Gore tells us in the film, "Starting in 1970, there was a precipitous drop-off in the amount and extent and thickness of the Arctic ice cap." This is misleading, according to Ball: "The survey that Gore cites was a single transect across one part of the Arctic basin in the month of October during the 1960s when we were in the middle of the cooling period. The 1990 runs were done in the warmer month of September, using a wholly different technology."

Karlén explains that a paper published in 2003 by University of Alaska professor Igor Polyakov shows that, the region of the Arctic where rising temperature is supposedly endangering polar bears showed fluctuations since 1940 but no overall temperature rise. "For several published records it is a decrease for the last 50 years," says Karlén.

Global Warming is a hot button issue for a lot of people, a kind of shibboleth for the left like evolution has long been. If you question either one, you tend to be declared an idiot, a fundamentalist science-hating freak, and an ignoramus. But there is far from a consensus on the topic.

A petition, signed by over 17,000 confirmed scientists and experts, is avaiable on the Inernet that calls for caution, better scientific study, and to avoid costly and pointless measures like the Kyoto Protocol. The petition simply says:

We urge the United States government to reject the global warming agreement that was written in Kyoto, Japan in December, 1997, and any other similar proposals. The proposed limits on greenhouse gases would harm the environment, hinder the advance of science and technology, and damage the health and welfare of mankind.

There is no convincing scientific evidence that human release of carbon dioxide, methane, or other greenhouse gasses is causing or will, in the foreseeable future, cause catastrophic heating of the Earth's atmosphere and disruption of the Earth's climate. Moreover, there is substantial scientific evidence that increases in atmospheric carbon dioxide produce many beneficial effects upon the natural plant and animal environments of the Earth.

Recently a team of climatologists, Environmental Scientists, and other scientists wrote a petition to the Canadian Prime Minister Stephen Harper asking him to reexamine the Kyoto Accords and reject them due to their lack of impact and harmful effect on Canada.

There certainly are cranks on both sides of this issue. Some claim that Global Warming scares are totally ficticious and part of a conspiracy to cripple the US economy and change our economic system from capitalism to socialism. Certainly while there might be people who are in the movement who desire this, there's no evidence or reason to remotely believe in such an organized conspiracy. And on the other side, there are men like Dr Erik R. Pianka who called for 90% of humanity to be killed (except, presumably enlightened scientists):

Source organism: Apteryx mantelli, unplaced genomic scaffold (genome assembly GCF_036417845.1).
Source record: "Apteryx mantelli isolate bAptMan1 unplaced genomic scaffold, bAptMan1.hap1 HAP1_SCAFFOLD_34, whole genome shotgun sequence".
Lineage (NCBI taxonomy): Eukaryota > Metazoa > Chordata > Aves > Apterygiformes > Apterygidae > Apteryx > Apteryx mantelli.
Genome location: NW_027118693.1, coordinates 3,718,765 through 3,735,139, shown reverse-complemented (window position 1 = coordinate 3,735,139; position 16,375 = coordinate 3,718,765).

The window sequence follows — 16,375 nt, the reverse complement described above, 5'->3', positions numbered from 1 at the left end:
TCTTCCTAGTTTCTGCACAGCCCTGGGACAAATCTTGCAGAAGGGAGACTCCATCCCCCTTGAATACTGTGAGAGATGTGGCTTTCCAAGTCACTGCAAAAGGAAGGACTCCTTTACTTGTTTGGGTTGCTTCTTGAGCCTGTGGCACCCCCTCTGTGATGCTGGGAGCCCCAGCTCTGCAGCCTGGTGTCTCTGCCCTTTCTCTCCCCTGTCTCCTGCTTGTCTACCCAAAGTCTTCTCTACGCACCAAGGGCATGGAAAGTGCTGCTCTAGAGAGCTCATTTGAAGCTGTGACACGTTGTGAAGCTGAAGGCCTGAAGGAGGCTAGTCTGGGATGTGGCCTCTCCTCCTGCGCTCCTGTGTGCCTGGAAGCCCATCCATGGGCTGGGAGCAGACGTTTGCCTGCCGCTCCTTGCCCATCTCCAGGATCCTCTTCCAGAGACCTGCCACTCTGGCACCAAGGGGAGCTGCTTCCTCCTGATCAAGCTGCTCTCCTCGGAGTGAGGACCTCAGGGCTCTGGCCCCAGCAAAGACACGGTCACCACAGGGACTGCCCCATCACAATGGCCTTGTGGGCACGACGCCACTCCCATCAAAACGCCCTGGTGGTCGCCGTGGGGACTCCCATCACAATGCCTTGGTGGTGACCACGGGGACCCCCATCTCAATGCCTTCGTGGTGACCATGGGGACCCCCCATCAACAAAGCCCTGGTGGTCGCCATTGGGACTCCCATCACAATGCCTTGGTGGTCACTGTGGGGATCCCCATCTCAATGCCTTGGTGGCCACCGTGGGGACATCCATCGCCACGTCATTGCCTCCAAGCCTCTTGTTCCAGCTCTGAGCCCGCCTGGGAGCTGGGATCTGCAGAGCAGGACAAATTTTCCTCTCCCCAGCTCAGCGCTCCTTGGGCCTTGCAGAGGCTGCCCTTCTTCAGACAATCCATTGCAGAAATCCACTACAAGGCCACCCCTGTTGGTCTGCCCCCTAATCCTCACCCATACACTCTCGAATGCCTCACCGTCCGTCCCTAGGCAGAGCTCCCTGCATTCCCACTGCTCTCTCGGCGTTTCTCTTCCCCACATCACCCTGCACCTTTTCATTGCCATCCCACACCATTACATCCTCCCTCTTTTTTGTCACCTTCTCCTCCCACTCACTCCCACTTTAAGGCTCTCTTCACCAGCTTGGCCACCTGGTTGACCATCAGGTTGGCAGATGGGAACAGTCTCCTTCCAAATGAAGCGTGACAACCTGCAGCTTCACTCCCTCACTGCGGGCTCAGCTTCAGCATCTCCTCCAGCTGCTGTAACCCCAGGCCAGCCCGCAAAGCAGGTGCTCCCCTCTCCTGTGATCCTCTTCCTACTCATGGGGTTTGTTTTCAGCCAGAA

One of Pianka's earliest points was a condemnation of anthropocentrism, or the idea that humankind occupies a privileged position in the Universe. He told a story about how a neighbor asked him what good the lizards are that he studies. He answered, “What good are you?”

Pianka hammered his point home by exclaiming, “We're no better than bacteria!”

Pianka then began laying out his concerns about how human overpopulation is ruining the Earth. He presented a doomsday scenario in which he claimed that the sharp increase in human population since the beginning of the industrial age is devastating the planet. He warned that quick steps must be taken to restore the planet before it's too late.

Professor Pianka said the Earth as we know it will not survive without drastic measures. Then, and without presenting any data to justify this number, he asserted that the only feasible solution to saving the Earth is to reduce the population to 10 percent of the present number.

Dr Pianka showed a variety of slides and data, then finished with this:

After praising the Ebola virus for its efficiency at killing, Pianka paused, leaned over the lectern, looked at us and carefully said, “We've got airborne 90 percent mortality in humans. Killing humans. Think about that.”

I think that the evidence that we're in some kind of global warming trend is reliable, although it's been slowing down since the 1950's. The problem comes when the presumption is that this warming has been caused by human beings, of which there is no evidence, and little reason to believe. Certainly if global industrialization and population growth are to blame, then the trend ought not to be slowing but speeding up.

Certainly Al Gore himself is not living up to his demands for others to reduce their travel, use of hydrocarbons, and C02 emissions, as this video demonstrates. And certainly it is true that most of the predictions made by Global Warming hysterics have not come true in their time frame.

In any case, Tim Blair wrote about this phenomenon in Consensus Not Evident and commenters responded:

I think he must have consulted noted documentary producer Art Bell , whose “The Day After Tommorrow” set the standard in this dubious genre.

By the way, I understand that it is tommorrow already there in OZ, has the world ended yet?
-by moptop